Verdict: HEADSTRONG is a tale of survival and courage, with a warm, loving, and fiercely strong heroine, well-suited to inspire and encourage the reader in need of a boost.
On April 12, 2013, Amy Hodge went to the hospital with vision issues – and was eventually diagnosed with a brain tumor, deemed inoperable by the first four neurosurgeons who examined it. However, the fifth – one of the top neurosurgeons in the world – believed that he could remove it without brain damage, and did so. His intervention was needed twice, as a second brain tumor was found after the first surgery, but Amy was and is determined to recover completely and lead a full life nonetheless. This book is her diary of the diagnosis, surgeries, and post-surgical care and treatment, and of the vigorous and enthusiastic life she leads alongside and intertwined with her existence as a member of what she calls TeamBrain.
HEADSTRONG is essentially a transcription of Ms. Hodge’s CaringBridge diary, and therefore goes day by day through events as they happen. The reader is thereby brought into an intimate, everyday relationship with Amy and her family, experiencing everything from church services, fitness classes (as both student and instructor), and recipes to more profound moments of emotional support, community, love, and family togetherness. Hodge has a lovely way of adding a poetic lilt to everyday life, coloring her activities with an evocative writing style that brings them to vivid life. The emotional tone of the book is colored overwhelmingly by the author’s vigorous, optimistic personality – she is determined to be a long-lived survivor, and tolerates very little self-pity or depression in her writing.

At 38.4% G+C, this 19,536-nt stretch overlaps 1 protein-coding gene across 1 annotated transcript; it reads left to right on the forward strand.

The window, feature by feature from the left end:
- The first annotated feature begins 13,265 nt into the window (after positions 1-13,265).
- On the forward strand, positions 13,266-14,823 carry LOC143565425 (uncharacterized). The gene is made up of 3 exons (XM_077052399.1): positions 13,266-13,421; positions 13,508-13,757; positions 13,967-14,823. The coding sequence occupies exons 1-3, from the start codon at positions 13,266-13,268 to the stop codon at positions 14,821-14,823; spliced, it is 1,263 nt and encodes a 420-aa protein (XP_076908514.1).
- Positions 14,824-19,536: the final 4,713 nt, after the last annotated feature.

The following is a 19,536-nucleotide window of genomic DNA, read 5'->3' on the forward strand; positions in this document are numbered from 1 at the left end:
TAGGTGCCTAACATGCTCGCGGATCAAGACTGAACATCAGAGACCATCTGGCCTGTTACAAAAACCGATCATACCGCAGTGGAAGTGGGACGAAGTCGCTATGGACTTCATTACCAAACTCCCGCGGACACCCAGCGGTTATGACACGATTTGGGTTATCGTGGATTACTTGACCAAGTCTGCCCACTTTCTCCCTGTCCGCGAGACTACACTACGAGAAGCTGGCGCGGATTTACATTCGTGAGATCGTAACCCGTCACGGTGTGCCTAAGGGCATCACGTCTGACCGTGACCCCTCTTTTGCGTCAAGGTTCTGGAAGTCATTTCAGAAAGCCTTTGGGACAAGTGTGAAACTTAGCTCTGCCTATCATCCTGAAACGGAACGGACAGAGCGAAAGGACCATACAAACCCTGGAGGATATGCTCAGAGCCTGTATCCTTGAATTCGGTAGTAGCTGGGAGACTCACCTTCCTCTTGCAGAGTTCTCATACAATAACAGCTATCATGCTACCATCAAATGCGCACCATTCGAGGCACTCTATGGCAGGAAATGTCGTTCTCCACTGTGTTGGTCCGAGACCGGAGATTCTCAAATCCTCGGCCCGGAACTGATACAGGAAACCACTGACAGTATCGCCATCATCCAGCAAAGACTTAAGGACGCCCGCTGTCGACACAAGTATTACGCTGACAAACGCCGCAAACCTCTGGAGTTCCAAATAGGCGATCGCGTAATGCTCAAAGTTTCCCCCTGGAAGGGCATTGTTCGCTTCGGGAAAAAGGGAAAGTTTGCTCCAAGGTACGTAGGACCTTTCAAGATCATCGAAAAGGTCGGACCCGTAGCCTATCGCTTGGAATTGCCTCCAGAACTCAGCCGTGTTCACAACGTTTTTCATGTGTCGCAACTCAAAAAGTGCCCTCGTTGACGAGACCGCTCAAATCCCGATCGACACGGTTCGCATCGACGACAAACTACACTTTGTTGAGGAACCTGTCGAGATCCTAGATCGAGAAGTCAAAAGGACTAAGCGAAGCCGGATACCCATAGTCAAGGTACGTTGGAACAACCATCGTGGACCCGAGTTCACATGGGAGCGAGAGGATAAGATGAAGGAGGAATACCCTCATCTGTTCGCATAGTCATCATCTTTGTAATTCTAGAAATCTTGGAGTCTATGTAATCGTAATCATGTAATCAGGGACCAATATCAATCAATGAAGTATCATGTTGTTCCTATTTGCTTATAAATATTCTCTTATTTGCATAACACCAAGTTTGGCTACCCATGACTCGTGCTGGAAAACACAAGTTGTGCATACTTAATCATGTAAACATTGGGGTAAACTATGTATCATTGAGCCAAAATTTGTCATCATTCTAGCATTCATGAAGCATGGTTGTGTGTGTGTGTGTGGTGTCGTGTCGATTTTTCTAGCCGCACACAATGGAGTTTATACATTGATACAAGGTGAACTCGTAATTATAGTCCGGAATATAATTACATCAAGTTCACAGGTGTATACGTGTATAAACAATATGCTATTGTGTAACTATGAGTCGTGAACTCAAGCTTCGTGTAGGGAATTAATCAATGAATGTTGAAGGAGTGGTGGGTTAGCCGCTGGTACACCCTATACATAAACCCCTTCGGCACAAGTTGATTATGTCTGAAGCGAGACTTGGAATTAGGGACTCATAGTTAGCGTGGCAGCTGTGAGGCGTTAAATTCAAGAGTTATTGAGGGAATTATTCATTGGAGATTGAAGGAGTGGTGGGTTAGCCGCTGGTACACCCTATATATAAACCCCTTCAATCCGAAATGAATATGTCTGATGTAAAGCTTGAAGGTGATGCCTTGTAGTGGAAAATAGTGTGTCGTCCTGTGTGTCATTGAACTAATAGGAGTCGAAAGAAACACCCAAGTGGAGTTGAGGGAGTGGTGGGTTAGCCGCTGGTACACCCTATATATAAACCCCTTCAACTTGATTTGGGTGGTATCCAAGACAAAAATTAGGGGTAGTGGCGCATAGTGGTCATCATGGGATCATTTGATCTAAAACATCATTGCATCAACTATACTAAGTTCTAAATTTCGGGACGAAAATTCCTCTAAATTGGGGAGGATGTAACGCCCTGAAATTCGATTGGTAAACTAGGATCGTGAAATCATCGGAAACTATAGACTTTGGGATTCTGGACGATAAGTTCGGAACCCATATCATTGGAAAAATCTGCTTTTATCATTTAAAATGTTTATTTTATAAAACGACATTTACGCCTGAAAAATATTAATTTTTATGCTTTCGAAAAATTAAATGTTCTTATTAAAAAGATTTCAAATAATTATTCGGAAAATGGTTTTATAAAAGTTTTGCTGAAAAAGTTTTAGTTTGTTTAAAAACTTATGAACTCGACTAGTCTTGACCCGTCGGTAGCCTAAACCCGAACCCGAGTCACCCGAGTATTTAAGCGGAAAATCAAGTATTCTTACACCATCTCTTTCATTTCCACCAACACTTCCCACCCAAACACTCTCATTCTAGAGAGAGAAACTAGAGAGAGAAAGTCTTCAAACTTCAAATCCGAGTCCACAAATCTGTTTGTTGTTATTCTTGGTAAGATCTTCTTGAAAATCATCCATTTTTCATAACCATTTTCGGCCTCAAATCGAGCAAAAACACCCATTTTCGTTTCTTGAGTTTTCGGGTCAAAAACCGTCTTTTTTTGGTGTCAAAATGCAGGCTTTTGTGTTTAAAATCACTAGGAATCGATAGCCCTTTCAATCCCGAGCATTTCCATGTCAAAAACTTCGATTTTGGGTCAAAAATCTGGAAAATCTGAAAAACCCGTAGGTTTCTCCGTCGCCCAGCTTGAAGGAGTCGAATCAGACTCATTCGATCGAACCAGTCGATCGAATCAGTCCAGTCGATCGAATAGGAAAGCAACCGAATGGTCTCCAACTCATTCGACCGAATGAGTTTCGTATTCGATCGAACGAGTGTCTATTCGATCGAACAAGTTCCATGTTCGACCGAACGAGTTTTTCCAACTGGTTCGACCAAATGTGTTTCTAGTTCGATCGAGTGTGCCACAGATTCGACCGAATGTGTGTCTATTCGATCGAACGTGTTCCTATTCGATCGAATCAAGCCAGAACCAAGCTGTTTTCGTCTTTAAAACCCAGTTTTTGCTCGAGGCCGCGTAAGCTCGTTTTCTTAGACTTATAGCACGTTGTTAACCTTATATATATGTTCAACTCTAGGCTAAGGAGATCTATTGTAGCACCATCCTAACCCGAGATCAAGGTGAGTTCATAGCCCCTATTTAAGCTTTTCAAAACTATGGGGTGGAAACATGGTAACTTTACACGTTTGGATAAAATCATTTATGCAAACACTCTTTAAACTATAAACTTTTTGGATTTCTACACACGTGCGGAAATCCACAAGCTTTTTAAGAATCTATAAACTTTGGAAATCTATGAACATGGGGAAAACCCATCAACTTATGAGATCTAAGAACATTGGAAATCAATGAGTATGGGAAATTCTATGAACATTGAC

Moments of grief and loss are present, though never overindulged or wallowed in, and are far more often related to the loss of her third child, her living daughter’s stillborn twin, than to her own suffering or danger. This book will be particularly useful for anyone suffering from a similar health issue, who needs cheerful reassurance and encouragement to avoid becoming bogged down in depression. Hodge does have a tendency to overuse capital letters and exclamation marks in her enthusiastic desire to get her emotions across, more notably at the beginning of the book than near the end. The sheer length of the book, too, can be rather intimidating – some editing and paring-down might make this more readable for the general reader, who is perhaps not as personally invested in the topic.
HEADSTRONG is a tale of survival and courage, with a warm, loving, and fiercely strong heroine, well-suited to inspire and encourage the reader in need of a boost.
~Catherine Langrehr for IndieReader